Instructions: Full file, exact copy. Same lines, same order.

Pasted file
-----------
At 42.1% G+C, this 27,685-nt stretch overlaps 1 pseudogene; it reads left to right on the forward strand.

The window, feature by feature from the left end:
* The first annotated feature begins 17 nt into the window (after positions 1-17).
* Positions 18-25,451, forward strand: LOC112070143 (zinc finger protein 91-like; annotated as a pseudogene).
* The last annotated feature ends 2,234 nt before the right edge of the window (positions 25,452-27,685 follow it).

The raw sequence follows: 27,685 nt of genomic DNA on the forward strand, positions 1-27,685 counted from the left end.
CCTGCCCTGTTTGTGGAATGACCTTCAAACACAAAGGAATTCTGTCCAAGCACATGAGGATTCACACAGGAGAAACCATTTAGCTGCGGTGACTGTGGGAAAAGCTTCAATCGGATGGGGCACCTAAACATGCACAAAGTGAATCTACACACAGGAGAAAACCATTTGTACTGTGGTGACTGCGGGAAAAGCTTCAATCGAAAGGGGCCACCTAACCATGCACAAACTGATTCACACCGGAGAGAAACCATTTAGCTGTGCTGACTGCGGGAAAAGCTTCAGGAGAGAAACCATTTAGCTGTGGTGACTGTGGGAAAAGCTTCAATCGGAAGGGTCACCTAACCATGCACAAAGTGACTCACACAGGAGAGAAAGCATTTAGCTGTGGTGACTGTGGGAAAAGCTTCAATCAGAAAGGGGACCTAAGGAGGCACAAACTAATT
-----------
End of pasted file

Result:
At 42.1% G+C, this 27,685-nt stretch overlaps 1 pseudogene; it reads left to right on the forward strand.

The window, feature by feature from the left end:
* The first annotated feature begins 17 nt into the window (after positions 1-17).
* Positions 18-25,451, forward strand: LOC112070143 (zinc finger protein 91-like; annotated as a pseudogene).
* The last annotated feature ends 2,234 nt before the right edge of the window (positions 25,452-27,685 follow it).

The raw sequence follows: 27,685 nt of genomic DNA on the forward strand, positions 1-27,685 counted from the left end.
CCTGCCCTGTTTGTGGAATGACCTTCAAACACAAAGGAATTCTGTCCAAGCACATGAGGATTCACACAGGAGAAACCATTTAGCTGCGGTGACTGTGGGAAAAGCTTCAATCGGATGGGGCACCTAAACATGCACAAAGTGAATCTACACACAGGAGAAAACCATTTGTACTGTGGTGACTGCGGGAAAAGCTTCAATCGAAAGGGGCCACCTAACCATGCACAAACTGATTCACACCGGAGAGAAACCATTTAGCTGTGCTGACTGCGGGAAAAGCTTCAGGAGAGAAACCATTTAGCTGTGGTGACTGTGGGAAAAGCTTCAATCGGAAGGGTCACCTAACCATGCACAAAGTGACTCACACAGGAGAGAAAGCATTTAGCTGTGGTGACTGTGGGAAAAGCTTCAATCAGAAAGGGGACCTAAGGAGGCACAAACTAATT